Boosting children’s immunity is not something that can be done overnight. But good nutrition can enhance their immune health, preparing them for the cold and ‘flu season ahead.

1.       Fruit and vegetables are important sources of vitamins, minerals and immune boosting substances which protect against infections. Encourage them to get their five servings of fresh fruit, vegetables or salad stuff per day.
-  Hide puréed vegetables in soups, stews, pasta sauces and swirled into mashed potato
-  Grate carrot into sandwiches and salads
-  Give raw veggie sticks with healthy dips (guacamole, humus) as a snack
- If your children won’t eat many vegetables, give them a multivitamin supplement designed for their age group.

A fruity drink made from unsweetened fruit juice and water, with no added sugar, preservatives or artificial sweeteners, is great for quenching thirst. I give my kids I Mune Nurture which includes key vitamins and minerals that contribute to immune function, plus betaglucans which reduce susceptibility to respiratory infections in young children. 

2.      Oily fish (eg salmon, mackerel, herring, sardines, pilchards) contain essential fatty acids that help to maintain healthy, flexible cell membranes. This is especially important for helping immune cells respond to incoming signals.

3.      Vitamin D Kids with good vitamin D levels are less likely to experience a cold than those with low levels. Vitamin D levels tend to fall in autumn and winter when sunlight is too ‘weak’ to stimulate vitamin D production in the skin. Ensure their levels are topped up over summer with some sensible sun exposure – 15 minutes a day is all that’s needed. After that, ensure they’re protected by sunscreen (SPF 16+), covering up and staying in the shade. Avoid the hottest sun between 1am and 3pm.

4.      Probiotic bacteria help to stimulate immunity against both bacterial and viral infections, and can reduce the severity and duration of a cold if one should develop. These effects appear to be due to increased activity of T-lymphocyte cells which regulate immune responses. Kids love fermented milk drinks and live Bio yoghurts, so this shouldn’t be too difficult to achieve!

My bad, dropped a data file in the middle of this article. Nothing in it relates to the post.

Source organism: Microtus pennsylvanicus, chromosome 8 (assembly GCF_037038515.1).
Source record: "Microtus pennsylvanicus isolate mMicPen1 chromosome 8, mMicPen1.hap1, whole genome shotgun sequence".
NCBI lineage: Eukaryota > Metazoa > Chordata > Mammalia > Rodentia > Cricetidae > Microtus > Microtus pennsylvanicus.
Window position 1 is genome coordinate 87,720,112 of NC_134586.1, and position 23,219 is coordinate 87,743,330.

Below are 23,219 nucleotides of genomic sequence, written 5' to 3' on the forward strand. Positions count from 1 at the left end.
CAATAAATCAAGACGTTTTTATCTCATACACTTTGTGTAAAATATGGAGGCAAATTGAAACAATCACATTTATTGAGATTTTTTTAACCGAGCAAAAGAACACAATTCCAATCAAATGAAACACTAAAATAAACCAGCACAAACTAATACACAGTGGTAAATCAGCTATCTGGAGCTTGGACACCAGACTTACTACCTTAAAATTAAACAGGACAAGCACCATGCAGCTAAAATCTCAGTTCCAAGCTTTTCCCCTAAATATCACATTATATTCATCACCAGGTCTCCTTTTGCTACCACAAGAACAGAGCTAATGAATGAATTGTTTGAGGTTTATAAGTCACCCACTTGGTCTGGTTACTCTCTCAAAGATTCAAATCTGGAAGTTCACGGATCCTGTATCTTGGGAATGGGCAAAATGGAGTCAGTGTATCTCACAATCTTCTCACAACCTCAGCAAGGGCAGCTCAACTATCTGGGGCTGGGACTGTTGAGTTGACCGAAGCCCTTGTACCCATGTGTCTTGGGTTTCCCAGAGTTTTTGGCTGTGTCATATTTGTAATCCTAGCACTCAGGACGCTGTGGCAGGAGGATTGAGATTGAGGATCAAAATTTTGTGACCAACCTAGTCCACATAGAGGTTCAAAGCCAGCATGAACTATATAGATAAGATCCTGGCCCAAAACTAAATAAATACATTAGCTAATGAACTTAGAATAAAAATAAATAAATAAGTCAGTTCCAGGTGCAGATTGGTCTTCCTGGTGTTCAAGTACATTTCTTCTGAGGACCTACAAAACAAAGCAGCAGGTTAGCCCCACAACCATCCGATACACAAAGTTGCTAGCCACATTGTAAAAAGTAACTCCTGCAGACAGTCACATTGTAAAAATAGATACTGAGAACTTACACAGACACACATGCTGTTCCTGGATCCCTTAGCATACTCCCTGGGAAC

5.      Moderate exercise enhances immune function and decreases the chance of developing upper respiratory tract infections. Encourage your kids to be active for at least 60 minutes per day. Running around playing with friends, ball games, cycling, dancing and swimming are ideal.

6.      Good hygiene is vital to limit the transmission of respiratory infections. Teach youngsters to:
-   use a tissue to cover their nose and mouth when coughing or sneezing
-  use each tissue only once, then bin it.
-  wash hands regularly, before eating and after blowing their nose; using cold water and soap is fine but it’s essential to dry hands properly.

Did you know…

Using antibacterial hand wipes, gels or sprays will provide extra protection.
Wipe down door handles and light switches regularly - germs can survive on plastics and stainless steel for many hours.

Dr Sarah Brewer MSc (Nutr Med), MA (Cantab), MB, BChir,RNutr, MBANT, CNHN is a GP, a Registered Nutritionist, a Registered Nutritional Therapist and the author of 60 popular health books, including the Essential Guide to Vitamins, Minerals and Herbal Supplements (Right Way)

Other blogposts you may be interested in :

Elastoplast Aqua Protect plasters review

Nurture Immune-boosting Kids' Drinks review

 Nurture is a newly launched children’s drink, whose unique selling point is that it is a drink designed to boost children's immune systems. Each 200ml pouch is packed with the optimum daily amount of vitamins for children aged two to five years. We received two packs to try out, with each box containing four pouches, in two fruity flavours - Strawberry/Cherry and Orange/Pineapple. 

I popped some in Pierre's backpack on our recent trip to Bodiam Castle and he gave them a try. Described as "fruity water", they are half fruit juice and half water, with no added sugar. I wasn't sure if they would be sweet enough to appeal but Pierre thought they were lovely and, after having had a taste, I agree with him.

As do his big sisters, even if they're out of the target age range ! The drinks provide vitamins B3, B5, B9, B12, C, D, calcium and zinc and they should help to strengthen the immune systems of children ages 2-5.

Flavour and concept-wise, they get a resounding thumbs up. We thought the 200ml pouches were quite big, especially given the target age range, but they are resealable so you don't have to drink it all in one go. The only thing that let them down slightly was the packaging - I don't know if some of the spouts are faulty or if they're just very hard to drink out of (you need to squeeze them with your teeth to get the drink to come out - while this prevents leaks and spillages, could a 2-year-old manage this?) but Juliette had great difficulty drinking from one of them, while the others were easier.